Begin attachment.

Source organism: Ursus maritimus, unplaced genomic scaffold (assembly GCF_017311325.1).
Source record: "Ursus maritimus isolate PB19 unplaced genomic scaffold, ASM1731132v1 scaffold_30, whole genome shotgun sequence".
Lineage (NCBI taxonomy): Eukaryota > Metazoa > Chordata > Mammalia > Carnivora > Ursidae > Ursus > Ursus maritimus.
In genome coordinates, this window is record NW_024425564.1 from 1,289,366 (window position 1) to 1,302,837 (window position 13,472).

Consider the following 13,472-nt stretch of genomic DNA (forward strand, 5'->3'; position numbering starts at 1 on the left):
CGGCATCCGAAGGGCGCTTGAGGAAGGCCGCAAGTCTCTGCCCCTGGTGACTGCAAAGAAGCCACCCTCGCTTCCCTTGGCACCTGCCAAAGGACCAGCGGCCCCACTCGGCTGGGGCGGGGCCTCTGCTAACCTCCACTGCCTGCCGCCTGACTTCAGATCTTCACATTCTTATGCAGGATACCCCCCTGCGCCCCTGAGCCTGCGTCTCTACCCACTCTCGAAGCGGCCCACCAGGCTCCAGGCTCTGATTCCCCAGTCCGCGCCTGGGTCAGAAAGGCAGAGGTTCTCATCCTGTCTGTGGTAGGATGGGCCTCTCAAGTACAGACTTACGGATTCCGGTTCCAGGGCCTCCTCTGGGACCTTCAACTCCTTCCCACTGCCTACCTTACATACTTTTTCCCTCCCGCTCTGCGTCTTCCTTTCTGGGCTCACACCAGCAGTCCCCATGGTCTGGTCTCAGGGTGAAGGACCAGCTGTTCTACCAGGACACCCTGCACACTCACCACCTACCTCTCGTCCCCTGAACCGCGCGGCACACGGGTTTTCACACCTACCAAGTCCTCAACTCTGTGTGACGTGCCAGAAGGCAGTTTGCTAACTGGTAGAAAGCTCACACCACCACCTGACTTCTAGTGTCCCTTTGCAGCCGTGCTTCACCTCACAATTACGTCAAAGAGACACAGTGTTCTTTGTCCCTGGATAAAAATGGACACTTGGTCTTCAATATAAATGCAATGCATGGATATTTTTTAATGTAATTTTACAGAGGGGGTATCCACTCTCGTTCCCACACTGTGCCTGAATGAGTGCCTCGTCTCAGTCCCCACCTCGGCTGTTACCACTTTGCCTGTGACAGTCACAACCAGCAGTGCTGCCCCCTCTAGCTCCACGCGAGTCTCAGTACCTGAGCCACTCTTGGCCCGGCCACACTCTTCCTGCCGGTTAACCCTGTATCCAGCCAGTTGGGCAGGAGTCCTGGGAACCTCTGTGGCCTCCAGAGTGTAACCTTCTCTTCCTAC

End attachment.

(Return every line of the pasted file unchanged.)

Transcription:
Source organism: Ursus maritimus, unplaced genomic scaffold (assembly GCF_017311325.1).
Source record: "Ursus maritimus isolate PB19 unplaced genomic scaffold, ASM1731132v1 scaffold_30, whole genome shotgun sequence".
Lineage (NCBI taxonomy): Eukaryota > Metazoa > Chordata > Mammalia > Carnivora > Ursidae > Ursus > Ursus maritimus.
In genome coordinates, this window is record NW_024425564.1 from 1,289,366 (window position 1) to 1,302,837 (window position 13,472).

Consider the following 13,472-nt stretch of genomic DNA (forward strand, 5'->3'; position numbering starts at 1 on the left):
CGGCATCCGAAGGGCGCTTGAGGAAGGCCGCAAGTCTCTGCCCCTGGTGACTGCAAAGAAGCCACCCTCGCTTCCCTTGGCACCTGCCAAAGGACCAGCGGCCCCACTCGGCTGGGGCGGGGCCTCTGCTAACCTCCACTGCCTGCCGCCTGACTTCAGATCTTCACATTCTTATGCAGGATACCCCCCTGCGCCCCTGAGCCTGCGTCTCTACCCACTCTCGAAGCGGCCCACCAGGCTCCAGGCTCTGATTCCCCAGTCCGCGCCTGGGTCAGAAAGGCAGAGGTTCTCATCCTGTCTGTGGTAGGATGGGCCTCTCAAGTACAGACTTACGGATTCCGGTTCCAGGGCCTCCTCTGGGACCTTCAACTCCTTCCCACTGCCTACCTTACATACTTTTTCCCTCCCGCTCTGCGTCTTCCTTTCTGGGCTCACACCAGCAGTCCCCATGGTCTGGTCTCAGGGTGAAGGACCAGCTGTTCTACCAGGACACCCTGCACACTCACCACCTACCTCTCGTCCCCTGAACCGCGCGGCACACGGGTTTTCACACCTACCAAGTCCTCAACTCTGTGTGACGTGCCAGAAGGCAGTTTGCTAACTGGTAGAAAGCTCACACCACCACCTGACTTCTAGTGTCCCTTTGCAGCCGTGCTTCACCTCACAATTACGTCAAAGAGACACAGTGTTCTTTGTCCCTGGATAAAAATGGACACTTGGTCTTCAATATAAATGCAATGCATGGATATTTTTTAATGTAATTTTACAGAGGGGGTATCCACTCTCGTTCCCACACTGTGCCTGAATGAGTGCCTCGTCTCAGTCCCCACCTCGGCTGTTACCACTTTGCCTGTGACAGTCACAACCAGCAGTGCTGCCCCCTCTAGCTCCACGCGAGTCTCAGTACCTGAGCCACTCTTGGCCCGGCCACACTCTTCCTGCCGGTTAACCCTGTATCCAGCCAGTTGGGCAGGAGTCCTGGGAACCTCTGTGGCCTCCAGAGTGTAACCTTCTCTTCCTAC